You folks are an incredible resource. If I get rich off of this thing I will send you some Twinkies. (I am a teacher in Long Beach--that's what I give to my students. Chocolate are the best.) smiling smiley
Re: Best method for importing Hi-Def tv recorded broadcasts FAIR USE
October 11, 2009 03:01AM
you may want to have a look at the Blackmagic Intensity Pro.
that'd be an affordable alternative.

you can capture to ProRes via Component , S-Video, or HDMI


nick
Re: Best method for importing Hi-Def tv recorded broadcasts
October 13, 2009 06:03PM
Hi guys. Economics professor is exactly right. I had a little debate with some of you here a few years ago about this (or was it back in the 2-pop days?).

Citing ANY works in ANY medium for critical social or cultural commentary reasons is a KNOWN part of our democracy. The precedents for it are a mile long and even if there was not a legal history then it would have to forced into place by the people. Its too important. To not have it, whether quoting an author in a term paper, or John Stuart critiquing CNN last night, is to do harm to the intelligence and robustness of a knowledgeable and intellectual society.

This has ZERO to do with copying and posting a full work of entertainment that would hurt another author's income and rights. That's a completely different subject.

Professor, I set my HD DVR to Component analog out 720p. This allows for a recording that looks good on both HDTVs and computer monitors without interlace artifacts.

Then I use my Kona capture card, Component HD in. The cheaper Black Magic Intensity (with HD analog inputs) maybe a better choice for you. Easy set-up in Final Cut Pro is DVCPRO-HD 720p 60 (59.94 frames per sceond). But make sure and set the Device Control to NONE or it wont work properly. Watch those audio levels with the capture card.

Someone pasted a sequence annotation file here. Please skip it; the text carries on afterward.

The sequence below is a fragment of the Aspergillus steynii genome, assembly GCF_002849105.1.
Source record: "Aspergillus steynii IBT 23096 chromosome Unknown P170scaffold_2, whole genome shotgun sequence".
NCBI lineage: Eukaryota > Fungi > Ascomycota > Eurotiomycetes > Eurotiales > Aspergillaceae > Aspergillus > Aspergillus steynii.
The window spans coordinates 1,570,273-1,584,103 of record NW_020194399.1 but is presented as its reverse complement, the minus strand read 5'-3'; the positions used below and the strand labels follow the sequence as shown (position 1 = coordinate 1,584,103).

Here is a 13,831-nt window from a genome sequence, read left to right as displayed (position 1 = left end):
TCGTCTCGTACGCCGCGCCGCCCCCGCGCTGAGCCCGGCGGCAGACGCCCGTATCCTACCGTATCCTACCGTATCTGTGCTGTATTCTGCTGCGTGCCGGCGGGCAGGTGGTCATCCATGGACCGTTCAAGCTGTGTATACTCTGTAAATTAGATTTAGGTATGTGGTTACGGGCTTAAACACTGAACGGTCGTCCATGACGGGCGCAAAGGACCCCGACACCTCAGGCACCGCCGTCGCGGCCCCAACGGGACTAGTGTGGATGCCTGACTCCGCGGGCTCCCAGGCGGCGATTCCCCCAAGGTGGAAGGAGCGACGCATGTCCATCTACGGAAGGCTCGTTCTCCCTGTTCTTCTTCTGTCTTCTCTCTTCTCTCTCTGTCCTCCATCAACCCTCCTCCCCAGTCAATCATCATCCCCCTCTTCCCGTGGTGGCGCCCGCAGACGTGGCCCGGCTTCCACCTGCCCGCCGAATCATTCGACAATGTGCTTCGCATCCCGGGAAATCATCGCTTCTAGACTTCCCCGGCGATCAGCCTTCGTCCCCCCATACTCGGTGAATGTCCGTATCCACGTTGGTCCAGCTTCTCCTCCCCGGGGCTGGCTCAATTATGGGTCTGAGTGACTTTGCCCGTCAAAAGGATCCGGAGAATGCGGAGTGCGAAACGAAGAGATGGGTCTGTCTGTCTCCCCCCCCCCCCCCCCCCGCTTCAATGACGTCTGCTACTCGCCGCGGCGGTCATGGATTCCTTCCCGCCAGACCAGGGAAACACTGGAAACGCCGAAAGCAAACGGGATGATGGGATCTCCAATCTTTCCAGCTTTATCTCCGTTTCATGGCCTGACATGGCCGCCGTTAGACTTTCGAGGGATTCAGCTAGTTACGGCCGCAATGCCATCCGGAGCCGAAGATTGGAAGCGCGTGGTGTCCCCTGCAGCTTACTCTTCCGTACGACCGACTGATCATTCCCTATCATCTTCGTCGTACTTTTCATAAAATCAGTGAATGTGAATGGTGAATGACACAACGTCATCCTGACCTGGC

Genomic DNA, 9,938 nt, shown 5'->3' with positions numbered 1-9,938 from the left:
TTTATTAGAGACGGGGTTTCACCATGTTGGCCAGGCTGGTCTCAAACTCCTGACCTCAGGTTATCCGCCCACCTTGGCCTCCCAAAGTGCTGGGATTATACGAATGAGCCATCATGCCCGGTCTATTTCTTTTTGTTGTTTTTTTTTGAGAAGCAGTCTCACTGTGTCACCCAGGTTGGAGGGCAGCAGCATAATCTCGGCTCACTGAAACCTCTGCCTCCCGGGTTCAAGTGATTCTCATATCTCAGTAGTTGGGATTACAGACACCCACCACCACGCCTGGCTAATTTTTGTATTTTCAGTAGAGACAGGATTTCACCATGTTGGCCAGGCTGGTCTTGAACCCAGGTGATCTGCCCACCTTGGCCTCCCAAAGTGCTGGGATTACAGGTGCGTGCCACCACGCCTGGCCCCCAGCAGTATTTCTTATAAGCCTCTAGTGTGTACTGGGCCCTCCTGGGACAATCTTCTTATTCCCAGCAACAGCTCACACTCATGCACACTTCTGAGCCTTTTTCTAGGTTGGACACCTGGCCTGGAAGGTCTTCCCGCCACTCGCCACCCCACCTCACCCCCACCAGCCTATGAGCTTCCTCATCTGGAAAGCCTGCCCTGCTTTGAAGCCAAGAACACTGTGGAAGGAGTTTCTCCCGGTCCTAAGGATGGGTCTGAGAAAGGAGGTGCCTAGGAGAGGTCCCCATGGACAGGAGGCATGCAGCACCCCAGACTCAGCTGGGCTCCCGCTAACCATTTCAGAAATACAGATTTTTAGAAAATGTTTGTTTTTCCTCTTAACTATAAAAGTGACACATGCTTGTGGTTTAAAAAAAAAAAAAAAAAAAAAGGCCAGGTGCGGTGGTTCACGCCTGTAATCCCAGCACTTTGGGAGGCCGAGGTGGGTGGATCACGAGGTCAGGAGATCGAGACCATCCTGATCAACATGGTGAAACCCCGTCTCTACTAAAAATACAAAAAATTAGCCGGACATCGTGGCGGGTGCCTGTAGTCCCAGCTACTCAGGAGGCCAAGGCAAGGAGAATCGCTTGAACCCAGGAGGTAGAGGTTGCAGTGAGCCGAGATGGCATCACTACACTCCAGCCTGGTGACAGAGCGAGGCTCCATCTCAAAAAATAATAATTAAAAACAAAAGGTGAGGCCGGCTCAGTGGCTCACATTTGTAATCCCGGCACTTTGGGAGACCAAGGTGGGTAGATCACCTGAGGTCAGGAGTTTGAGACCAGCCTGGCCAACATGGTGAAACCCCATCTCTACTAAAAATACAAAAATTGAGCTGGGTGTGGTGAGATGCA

Then use the Capture Now button. And the Escape button to cancel the recording.

Playback:

QuickTime 7 player will hiccup sometimes on 60 fps video when played back on a computer monitor. I recommend either QuickTime X in Snow Leopard, or the free VLC media player. They do a much better job.

Good luck and keep up the Fair Use. In history, if you don't use it, you lose it.
Re: Best method for importing Hi-Def tv recorded broadcasts
October 13, 2009 06:07PM
Additionally, Professor,

If you include a short bite (that you are commenting on) in a larger work, then add an extra inset frame around the image, or even within an icon of a "TV screen". This also helps the audience distinguish that you are quoting a clip, and not endorsing it.
Re: Best method for importing Hi-Def tv recorded broadcasts
October 13, 2009 06:18PM
Re: Best method for importing Hi-Def tv recorded broadcasts
October 13, 2009 06:33PM
Christopher, please stop handing out legal advice on the forum. Especially completely inapplicable and wildly misleading legal advice.

Re: Best method for importing Hi-Def tv recorded broadcasts
October 13, 2009 06:38PM
Re: Best method for importing Hi-Def tv recorded broadcasts
October 13, 2009 07:32PM
Jeff is right. Both the professor and I are speaking of *ethical correctness* on the issue. But that doesn't mean that the *law* may not match the ethical correctness on a Thursday just because it does on a Tuesday. Disney is trying to change some of the laws right now. The law can, and does get changed and I am no legal expert or lawyer.

The *cultural ethics* are what are clear here, and that can be discussed on a documentary forum somewhere else.